Sometimes, after reading a slew of news articles from around the world, I feel confused and weary. But occasionally patterns seem to emerge. I say “seem” because the human brain is all too eager to see patterns where there are none (hence humanity’s fascination with false conspiracy theories). Nevertheless, these days I can hardly escape the sense that current events are accelerating toward . . . something troubling.
Of course, we all bring preconceptions to bear on new information, and those preconceptions tend to shape the patterns we see. My own preconceptions have emerged from a few decades of studying humanity’s systemic problems—climate change, resource depletion, pollution, economic inequality and fragility, authoritarianism, war, and so on—and how these evolved through many centuries up to the present in response to new energy sources and technological innovation. The cornerstone of my preconceptions is a limits-to-growth perspective that sees the last few decades of fossil-fueled rapid expansion of population and per-capita consumption as profoundly unsustainable, and the decades of the 2020s and 2030s as the likely turning point in humanity’s overall trajectory from rapid growth to just-as-rapid contraction.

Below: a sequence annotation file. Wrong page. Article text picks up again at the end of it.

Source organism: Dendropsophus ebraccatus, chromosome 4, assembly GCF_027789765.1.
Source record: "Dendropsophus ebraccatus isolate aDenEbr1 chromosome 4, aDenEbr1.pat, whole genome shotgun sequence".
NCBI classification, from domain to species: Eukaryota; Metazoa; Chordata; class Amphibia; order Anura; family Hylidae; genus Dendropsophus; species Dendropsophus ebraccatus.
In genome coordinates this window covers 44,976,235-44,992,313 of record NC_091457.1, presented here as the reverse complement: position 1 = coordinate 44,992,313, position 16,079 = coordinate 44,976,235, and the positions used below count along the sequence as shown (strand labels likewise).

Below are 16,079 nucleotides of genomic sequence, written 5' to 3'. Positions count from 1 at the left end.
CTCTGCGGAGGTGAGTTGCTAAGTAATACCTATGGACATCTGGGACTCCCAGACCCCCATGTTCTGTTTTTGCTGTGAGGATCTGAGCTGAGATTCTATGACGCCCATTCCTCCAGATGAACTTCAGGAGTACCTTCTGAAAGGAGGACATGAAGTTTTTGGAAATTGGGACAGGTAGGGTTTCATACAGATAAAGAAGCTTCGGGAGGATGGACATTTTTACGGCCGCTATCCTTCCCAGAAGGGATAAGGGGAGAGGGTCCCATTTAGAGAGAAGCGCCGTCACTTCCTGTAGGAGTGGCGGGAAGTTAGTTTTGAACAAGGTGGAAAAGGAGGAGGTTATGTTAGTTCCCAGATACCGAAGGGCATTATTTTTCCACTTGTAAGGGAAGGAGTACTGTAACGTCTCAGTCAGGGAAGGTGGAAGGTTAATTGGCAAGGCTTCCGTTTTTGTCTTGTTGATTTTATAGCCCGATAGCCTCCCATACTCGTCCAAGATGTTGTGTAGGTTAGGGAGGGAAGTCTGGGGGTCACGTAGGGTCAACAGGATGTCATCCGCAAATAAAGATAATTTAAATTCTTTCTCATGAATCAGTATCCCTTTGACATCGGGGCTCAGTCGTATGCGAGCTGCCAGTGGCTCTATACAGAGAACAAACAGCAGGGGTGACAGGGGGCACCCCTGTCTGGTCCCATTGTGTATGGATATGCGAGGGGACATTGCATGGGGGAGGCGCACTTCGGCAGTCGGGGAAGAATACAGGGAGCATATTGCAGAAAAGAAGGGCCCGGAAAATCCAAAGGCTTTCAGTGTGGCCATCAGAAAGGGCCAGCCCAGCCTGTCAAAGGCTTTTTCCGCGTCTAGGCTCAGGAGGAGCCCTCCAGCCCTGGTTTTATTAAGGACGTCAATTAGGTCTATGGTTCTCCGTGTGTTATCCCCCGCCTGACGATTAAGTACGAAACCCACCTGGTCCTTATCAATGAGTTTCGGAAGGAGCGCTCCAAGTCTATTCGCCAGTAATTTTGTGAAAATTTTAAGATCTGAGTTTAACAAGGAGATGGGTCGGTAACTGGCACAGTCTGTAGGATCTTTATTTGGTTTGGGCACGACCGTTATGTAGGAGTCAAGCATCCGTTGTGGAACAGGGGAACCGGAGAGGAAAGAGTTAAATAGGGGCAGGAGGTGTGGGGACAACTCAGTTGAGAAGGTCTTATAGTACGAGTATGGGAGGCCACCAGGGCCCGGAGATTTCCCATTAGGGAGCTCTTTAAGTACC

So, I guess you could say I’m a short-term, big-picture pessimist. You can judge for yourself whether focusing that particular lens on the Rorschach inkblot of current events is helpful.
The world is a complex place, and some countries are always doing better or worse than others. But occasionally, as was the case with the Great Depression and World War II, the whole world seems to falter or erupt at once. If the pattern I think I see is really there, we may be approaching a similarly pivotal moment.
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